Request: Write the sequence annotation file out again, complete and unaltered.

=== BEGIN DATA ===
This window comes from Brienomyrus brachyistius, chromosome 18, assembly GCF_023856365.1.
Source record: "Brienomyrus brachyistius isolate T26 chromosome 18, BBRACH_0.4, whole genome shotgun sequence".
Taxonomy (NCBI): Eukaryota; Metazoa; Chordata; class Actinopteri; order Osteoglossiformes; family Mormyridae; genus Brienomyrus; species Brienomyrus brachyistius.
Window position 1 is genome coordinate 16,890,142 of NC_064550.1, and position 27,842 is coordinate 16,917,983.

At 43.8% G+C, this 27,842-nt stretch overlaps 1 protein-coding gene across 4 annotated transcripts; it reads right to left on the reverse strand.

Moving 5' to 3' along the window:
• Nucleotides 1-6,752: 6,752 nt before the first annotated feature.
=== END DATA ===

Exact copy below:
This window comes from Brienomyrus brachyistius, chromosome 18, assembly GCF_023856365.1.
Source record: "Brienomyrus brachyistius isolate T26 chromosome 18, BBRACH_0.4, whole genome shotgun sequence".
Taxonomy (NCBI): Eukaryota; Metazoa; Chordata; class Actinopteri; order Osteoglossiformes; family Mormyridae; genus Brienomyrus; species Brienomyrus brachyistius.
Window position 1 is genome coordinate 16,890,142 of NC_064550.1, and position 27,842 is coordinate 16,917,983.

At 43.8% G+C, this 27,842-nt stretch overlaps 1 protein-coding gene across 4 annotated transcripts; it reads right to left on the reverse strand.

Moving 5' to 3' along the window:
• Nucleotides 1-6,752: 6,752 nt before the first annotated feature.